Naturally, we were keen to sense- check our thinking with others. To this end, we interviewed a number of well- established data leaders and practitioners from diverse domains, asking them about their approach to setting up and maintaining data science capabilities. You will find their quotes scattered liberally across the second half of this book. When speaking with these individuals, we found that most of them tend to favour an evolutionary approach not unlike the one we advocate in the book. To be sure, organisations need formal structures and processes in place to ensure consistency, but many of the data leaders we spoke with emphasised the need to grow these in a gradual manner, taking into account the specific context of their organisations.

It seems to us that many who are successful in building data science and analytics capabilities tacitly use an emergent design approach, or at least some elements of it. Yet, there is very little discussion about this approach in the professional and academic literature. This book is our attempt at bridging this gap.

Although primarily written for business managers and senior data professionals who are interested in establishing modern data capabilities in their organisations, we are also speaking to a wider audience ranging from data science and business students to data professionals who would like to step into management roles. Last but not least, we hope the book will appeal to curious business professionals who would like to develop a solid understanding of the various components of a modern data capability. That said, regardless of their backgrounds and interests, we hope readers will find this book useful … and dare we say, an enjoyable read.


You can buy the book from the Routledge website. If you do, please use the code AFL01 for a 20% discount (code valid until June 2023). Note that the discount has already been applied in some countries.

Written by K

April 12, 2023 at 6:06 am

Perceptions of change

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Management, as it is taught in business schools, is rife with abstractions such as “strategic alignment” and “organizational culture”. The incident I’m about to relate happened about nine years ago, a few days after I had read Claudio Ciborra’s brilliant critique of strategic alignment and published an article about it.

I was at a company dinner where I happened to be sitting next to a senior executive from headquarters.  At that time the organization was in the throes of a large-scale IT transformation initiative aimed at “aligning IT with the business.” As might be expected, the conversation turned to the impending changes and how they would achieve “strategic alignment.”

Perhaps unwisely, I started talking about Ciborra’s critique and the gap between management abstractions and coalface reality. The conversation segued into the differences between management and employee perceptions of the changes we were going through, and at some point I said, “employee perceptions tend to become their reality.”

 The executive set his fork down on his plate. “You’ve got that wrong,” he said with a tight smile, “my perception is your reality.”


Management theorists invented the concept of organizational culture to deal with the “problem” of aligning employee values with those of the organization.  However, as noted in a classic paper by Hugh Willmott, the concept is inherently flawed, not to mention a shade Orwellian:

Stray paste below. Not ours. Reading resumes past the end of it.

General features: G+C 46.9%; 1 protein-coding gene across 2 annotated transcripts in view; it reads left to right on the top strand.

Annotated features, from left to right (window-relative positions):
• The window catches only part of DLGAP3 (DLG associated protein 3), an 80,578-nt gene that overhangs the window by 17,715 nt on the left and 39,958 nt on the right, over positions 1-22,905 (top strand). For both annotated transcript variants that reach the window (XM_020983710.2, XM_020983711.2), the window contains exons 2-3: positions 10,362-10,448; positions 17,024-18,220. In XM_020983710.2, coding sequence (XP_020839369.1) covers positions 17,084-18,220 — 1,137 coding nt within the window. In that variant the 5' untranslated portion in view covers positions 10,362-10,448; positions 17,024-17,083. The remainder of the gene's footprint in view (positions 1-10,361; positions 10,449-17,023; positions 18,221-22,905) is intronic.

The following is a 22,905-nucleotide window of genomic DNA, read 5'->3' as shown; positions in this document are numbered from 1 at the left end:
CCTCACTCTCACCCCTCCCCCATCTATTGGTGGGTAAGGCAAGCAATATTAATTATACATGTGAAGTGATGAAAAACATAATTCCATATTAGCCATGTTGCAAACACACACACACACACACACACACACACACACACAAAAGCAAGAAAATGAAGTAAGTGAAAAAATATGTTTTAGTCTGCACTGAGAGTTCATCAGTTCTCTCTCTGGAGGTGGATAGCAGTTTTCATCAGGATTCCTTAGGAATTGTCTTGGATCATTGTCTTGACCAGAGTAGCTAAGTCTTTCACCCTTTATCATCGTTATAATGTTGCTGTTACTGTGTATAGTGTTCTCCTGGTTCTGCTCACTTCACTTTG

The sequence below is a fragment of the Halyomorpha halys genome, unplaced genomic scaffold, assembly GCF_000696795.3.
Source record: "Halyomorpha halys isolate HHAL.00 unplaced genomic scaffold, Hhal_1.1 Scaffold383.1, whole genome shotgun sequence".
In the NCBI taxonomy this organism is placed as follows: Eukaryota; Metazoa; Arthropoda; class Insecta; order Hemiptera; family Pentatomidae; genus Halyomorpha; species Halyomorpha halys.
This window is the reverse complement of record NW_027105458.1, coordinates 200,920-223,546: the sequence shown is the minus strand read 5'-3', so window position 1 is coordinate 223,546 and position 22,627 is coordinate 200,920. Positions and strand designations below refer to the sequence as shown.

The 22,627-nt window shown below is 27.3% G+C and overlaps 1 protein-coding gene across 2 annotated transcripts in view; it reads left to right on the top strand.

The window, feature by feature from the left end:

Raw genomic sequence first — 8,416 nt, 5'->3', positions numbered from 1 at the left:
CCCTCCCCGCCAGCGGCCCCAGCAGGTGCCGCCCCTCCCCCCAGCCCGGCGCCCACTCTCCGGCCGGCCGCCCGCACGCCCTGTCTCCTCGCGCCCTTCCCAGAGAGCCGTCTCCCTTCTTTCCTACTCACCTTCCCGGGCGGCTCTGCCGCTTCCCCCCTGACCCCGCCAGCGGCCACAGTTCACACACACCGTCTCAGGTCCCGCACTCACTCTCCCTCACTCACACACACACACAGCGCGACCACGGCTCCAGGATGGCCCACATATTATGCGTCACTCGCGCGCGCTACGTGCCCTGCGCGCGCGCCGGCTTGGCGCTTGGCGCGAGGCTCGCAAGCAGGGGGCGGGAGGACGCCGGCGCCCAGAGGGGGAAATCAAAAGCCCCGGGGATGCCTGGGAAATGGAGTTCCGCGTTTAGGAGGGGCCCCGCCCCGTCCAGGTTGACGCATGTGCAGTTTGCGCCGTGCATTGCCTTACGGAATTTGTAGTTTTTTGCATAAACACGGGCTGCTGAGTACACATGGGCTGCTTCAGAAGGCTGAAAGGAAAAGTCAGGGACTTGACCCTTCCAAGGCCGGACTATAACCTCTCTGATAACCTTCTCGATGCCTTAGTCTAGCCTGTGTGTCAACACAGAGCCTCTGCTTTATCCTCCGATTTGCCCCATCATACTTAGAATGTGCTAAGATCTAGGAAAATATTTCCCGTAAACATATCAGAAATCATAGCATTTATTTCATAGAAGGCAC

“[the notion of organizational culture is based on] an implicit understanding that the distinctive quality of human action, and of labour power, resides in the capacity of self-determination [of purpose and action]. This insight informs the understanding that corporate performance can be maximized only if this capacity is simultaneously respected and exploited…corporate culture invites employees to understand that identification with its values ensures their autonomy. That is the seductive doublethink of corporate culture: the simultaneous affirmation and negation of the conditions of autonomy.”

And then, a bit later in the piece:

“[Advocates of organisational culture] take it for granted that the objectives of the organization can be engineered to become consensual. Since every employee is assumed to share these objectives, and to benefit from their realization, there can be no moral objection to corporate cultural demands.”

However, such thinking is morally ambiguous:

“Instead of contributing to the development of a societal culture in which individuals learn to appreciate, and struggle with, the problematical experience and significance of indeterminacy, [organisational] culturism promotes what is, in effect, a totalitarian remedy for this existential problem. [Organisational] culturism directly exploits the feelings of insecurity and ‘irrationalism’ that are intensified by the capitalist process of commodification [of skills and labour].”

Employees tend to toe the corporate culture line because of the security it appears to offer. However, such buy-in is largely in letter, not spirit: although you might be able to control what people do, and may even get them to pledge allegiance to “organizational values,” you cannot control what they think. This is the point I was trying to get across to the executive.

I left the organization three years later, surprised that I lasted that long.


Perceptions of change depend on where one sits in the organizational hierarchy.